An ode to trees


Trees have spoken to me pretty much all my life: Every day is Tu B’Shevat to me!

Yeah, I learned from poems, even Joyce Kilmer’s famous lines, which turned into the lyrics to the song for Arbor Day, and starts with, “I think that I shall never see/a poem lovely as a tree.” The poem, “Trees,”  closes with a religious ode:  “Poems are made by fools like me/but only God can make a tree.”

When I was a college boy, my renowned professor at Yale, Cleanth Brooks (who invented the “New Criticism”), despised “Trees,” and openly attacked it for the crime of illogical metaphors, as well as the sentimentality due to the death of the poet on the battlefield.

But when I think about our Jewish prayers and praise for creation, I retrieve the verse and enjoy it openly again.  Indeed, I used to recite by rote the rhyming lines of poems about trunks all the way to the roots of an arbor, an orchard, to the most common maple, oak or palm planted by hand or machine. Throughout all the myriad chapters of my life.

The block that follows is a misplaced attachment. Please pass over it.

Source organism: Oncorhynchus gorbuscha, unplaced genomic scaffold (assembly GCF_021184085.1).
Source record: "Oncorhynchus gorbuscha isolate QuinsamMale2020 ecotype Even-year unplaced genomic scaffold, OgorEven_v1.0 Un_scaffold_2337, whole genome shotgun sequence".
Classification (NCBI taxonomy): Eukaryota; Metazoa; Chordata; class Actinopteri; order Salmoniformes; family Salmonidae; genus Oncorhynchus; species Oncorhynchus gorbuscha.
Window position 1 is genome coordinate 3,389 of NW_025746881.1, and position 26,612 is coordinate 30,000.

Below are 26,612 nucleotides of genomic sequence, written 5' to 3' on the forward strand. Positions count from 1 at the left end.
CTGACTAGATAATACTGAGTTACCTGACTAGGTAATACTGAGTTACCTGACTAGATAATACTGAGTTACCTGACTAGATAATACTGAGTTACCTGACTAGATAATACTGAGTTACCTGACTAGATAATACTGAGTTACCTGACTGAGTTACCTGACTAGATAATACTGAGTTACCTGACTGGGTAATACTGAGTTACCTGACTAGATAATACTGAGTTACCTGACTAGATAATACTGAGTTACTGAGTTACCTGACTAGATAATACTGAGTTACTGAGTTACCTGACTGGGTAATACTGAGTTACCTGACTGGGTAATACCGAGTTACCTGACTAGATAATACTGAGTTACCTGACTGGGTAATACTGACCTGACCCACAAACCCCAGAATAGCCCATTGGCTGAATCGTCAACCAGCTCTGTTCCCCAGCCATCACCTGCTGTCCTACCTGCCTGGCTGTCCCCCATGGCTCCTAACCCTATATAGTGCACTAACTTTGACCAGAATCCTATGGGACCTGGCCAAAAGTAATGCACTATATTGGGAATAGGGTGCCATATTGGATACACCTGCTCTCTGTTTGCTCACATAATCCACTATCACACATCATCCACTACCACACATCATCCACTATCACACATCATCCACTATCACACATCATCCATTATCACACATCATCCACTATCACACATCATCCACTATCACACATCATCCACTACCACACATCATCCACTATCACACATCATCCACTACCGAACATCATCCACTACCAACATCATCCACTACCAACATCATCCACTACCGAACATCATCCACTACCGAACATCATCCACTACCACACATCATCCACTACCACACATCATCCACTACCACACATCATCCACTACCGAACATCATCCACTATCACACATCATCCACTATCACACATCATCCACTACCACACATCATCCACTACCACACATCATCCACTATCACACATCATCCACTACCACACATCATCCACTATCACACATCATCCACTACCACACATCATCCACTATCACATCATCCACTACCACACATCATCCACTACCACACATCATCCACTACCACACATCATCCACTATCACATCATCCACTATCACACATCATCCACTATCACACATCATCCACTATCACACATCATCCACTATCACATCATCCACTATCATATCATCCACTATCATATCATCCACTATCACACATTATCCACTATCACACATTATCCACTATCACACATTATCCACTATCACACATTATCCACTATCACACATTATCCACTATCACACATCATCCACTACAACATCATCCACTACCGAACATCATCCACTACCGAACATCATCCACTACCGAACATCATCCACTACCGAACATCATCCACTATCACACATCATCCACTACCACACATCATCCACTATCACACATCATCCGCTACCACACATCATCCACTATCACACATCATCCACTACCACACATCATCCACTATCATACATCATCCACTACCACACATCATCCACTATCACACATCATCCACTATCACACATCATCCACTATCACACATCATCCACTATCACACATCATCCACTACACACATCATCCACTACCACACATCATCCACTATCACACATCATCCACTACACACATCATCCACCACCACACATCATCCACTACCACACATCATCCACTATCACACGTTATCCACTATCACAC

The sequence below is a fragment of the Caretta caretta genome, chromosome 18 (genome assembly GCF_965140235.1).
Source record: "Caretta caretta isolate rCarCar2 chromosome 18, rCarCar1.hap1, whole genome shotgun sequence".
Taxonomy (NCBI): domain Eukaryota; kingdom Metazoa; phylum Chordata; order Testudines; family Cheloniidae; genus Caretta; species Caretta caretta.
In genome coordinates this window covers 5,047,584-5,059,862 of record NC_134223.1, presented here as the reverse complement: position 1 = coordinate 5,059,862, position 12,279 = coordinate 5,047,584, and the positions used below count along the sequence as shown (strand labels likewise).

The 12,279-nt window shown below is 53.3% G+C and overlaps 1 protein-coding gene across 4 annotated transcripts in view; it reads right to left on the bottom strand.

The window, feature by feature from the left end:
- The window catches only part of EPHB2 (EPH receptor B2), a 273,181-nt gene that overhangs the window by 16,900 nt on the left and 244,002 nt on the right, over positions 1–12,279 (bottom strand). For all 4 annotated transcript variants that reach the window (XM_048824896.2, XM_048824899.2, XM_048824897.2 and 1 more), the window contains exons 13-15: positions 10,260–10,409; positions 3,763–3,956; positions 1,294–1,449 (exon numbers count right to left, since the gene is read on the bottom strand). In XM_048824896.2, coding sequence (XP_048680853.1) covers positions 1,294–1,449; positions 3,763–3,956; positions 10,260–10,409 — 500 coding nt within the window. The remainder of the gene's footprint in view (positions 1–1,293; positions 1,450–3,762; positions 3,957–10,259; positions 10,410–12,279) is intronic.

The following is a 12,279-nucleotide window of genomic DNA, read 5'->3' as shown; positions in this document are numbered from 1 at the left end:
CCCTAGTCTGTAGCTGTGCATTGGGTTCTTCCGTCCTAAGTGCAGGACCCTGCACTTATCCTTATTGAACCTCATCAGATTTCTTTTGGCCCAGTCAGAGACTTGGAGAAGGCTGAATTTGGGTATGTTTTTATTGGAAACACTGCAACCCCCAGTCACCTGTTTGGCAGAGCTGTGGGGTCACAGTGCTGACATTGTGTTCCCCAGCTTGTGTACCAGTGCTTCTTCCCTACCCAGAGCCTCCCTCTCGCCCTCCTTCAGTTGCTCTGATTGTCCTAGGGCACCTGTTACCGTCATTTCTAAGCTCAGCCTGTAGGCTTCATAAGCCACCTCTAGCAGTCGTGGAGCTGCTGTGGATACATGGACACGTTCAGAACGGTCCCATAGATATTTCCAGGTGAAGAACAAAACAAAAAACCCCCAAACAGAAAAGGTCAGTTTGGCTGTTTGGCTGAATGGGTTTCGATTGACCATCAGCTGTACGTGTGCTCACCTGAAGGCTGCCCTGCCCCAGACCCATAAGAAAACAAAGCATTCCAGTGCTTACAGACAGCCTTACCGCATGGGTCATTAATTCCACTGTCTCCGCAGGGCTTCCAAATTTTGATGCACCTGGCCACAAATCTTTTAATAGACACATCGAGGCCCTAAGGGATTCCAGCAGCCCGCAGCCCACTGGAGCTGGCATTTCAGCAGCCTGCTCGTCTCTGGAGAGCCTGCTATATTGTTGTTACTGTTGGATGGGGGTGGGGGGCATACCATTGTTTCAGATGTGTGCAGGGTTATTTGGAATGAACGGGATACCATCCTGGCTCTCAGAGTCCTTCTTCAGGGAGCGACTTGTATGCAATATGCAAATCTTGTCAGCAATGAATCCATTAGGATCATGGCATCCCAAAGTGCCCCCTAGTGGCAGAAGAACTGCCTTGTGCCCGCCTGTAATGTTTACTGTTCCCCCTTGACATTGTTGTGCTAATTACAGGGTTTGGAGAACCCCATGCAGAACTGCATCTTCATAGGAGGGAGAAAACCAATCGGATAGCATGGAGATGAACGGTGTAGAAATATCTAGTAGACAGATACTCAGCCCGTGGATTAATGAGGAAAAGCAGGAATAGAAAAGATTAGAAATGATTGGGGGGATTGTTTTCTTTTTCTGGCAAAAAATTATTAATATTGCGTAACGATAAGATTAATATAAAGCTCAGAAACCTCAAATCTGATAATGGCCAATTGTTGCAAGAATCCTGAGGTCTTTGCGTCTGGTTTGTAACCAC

In a way, I think it got me through my school days, life on campus, my work office, backyard strolls around my property.

In Israel, I planted trees on a kibbutz in the Galil. Sasa, I think was its name.

On Tu B’Shevat, the Jewish “New Year of the Trees,” I don’t want to pray with gratitude for trees’ utility, the profit to be gained from trees as a product.  I prefer the concept of the burning bush, which speaks to us with sacred spiritual words.  And Divinity designed Eden, and pronounced it “good.”

In a world, and even a universe, in which “nature” is a thing to be overcome, the mysterious and magical quality of a life form with depth and height, the dignity of its generosity toward birds and squirrels, and its connection to libraries, with their “branches” and benches, with their contemplative invitations to wanderers … we might recite blessings in Hebrew!

MIKE FINK ( is a professor emeritus at the Rhode Island School of Design.

Mike Fink, Sketchbook